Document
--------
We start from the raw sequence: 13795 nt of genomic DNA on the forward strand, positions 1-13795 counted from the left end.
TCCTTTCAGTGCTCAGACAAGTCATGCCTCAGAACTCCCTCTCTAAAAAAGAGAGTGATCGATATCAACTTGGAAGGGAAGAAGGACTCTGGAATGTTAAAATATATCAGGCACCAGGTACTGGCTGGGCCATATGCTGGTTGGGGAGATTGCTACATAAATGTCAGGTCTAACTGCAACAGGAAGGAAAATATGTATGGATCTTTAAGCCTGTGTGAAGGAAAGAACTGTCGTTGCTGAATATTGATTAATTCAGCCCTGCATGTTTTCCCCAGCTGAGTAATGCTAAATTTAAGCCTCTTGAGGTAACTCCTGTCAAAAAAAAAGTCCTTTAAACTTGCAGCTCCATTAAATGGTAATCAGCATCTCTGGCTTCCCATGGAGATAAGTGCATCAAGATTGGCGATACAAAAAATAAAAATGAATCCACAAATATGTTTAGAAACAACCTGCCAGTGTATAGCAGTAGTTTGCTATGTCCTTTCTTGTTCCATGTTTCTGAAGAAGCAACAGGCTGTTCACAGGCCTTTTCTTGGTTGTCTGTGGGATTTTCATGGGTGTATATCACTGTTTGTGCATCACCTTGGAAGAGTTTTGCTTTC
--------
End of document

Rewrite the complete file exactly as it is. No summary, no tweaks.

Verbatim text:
We start from the raw sequence: 13795 nt of genomic DNA on the forward strand, positions 1-13795 counted from the left end.
TCCTTTCAGTGCTCAGACAAGTCATGCCTCAGAACTCCCTCTCTAAAAAAGAGAGTGATCGATATCAACTTGGAAGGGAAGAAGGACTCTGGAATGTTAAAATATATCAGGCACCAGGTACTGGCTGGGCCATATGCTGGTTGGGGAGATTGCTACATAAATGTCAGGTCTAACTGCAACAGGAAGGAAAATATGTATGGATCTTTAAGCCTGTGTGAAGGAAAGAACTGTCGTTGCTGAATATTGATTAATTCAGCCCTGCATGTTTTCCCCAGCTGAGTAATGCTAAATTTAAGCCTCTTGAGGTAACTCCTGTCAAAAAAAAAGTCCTTTAAACTTGCAGCTCCATTAAATGGTAATCAGCATCTCTGGCTTCCCATGGAGATAAGTGCATCAAGATTGGCGATACAAAAAATAAAAATGAATCCACAAATATGTTTAGAAACAACCTGCCAGTGTATAGCAGTAGTTTGCTATGTCCTTTCTTGTTCCATGTTTCTGAAGAAGCAACAGGCTGTTCACAGGCCTTTTCTTGGTTGTCTGTGGGATTTTCATGGGTGTATATCACTGTTTGTGCATCACCTTGGAAGAGTTTTGCTTTC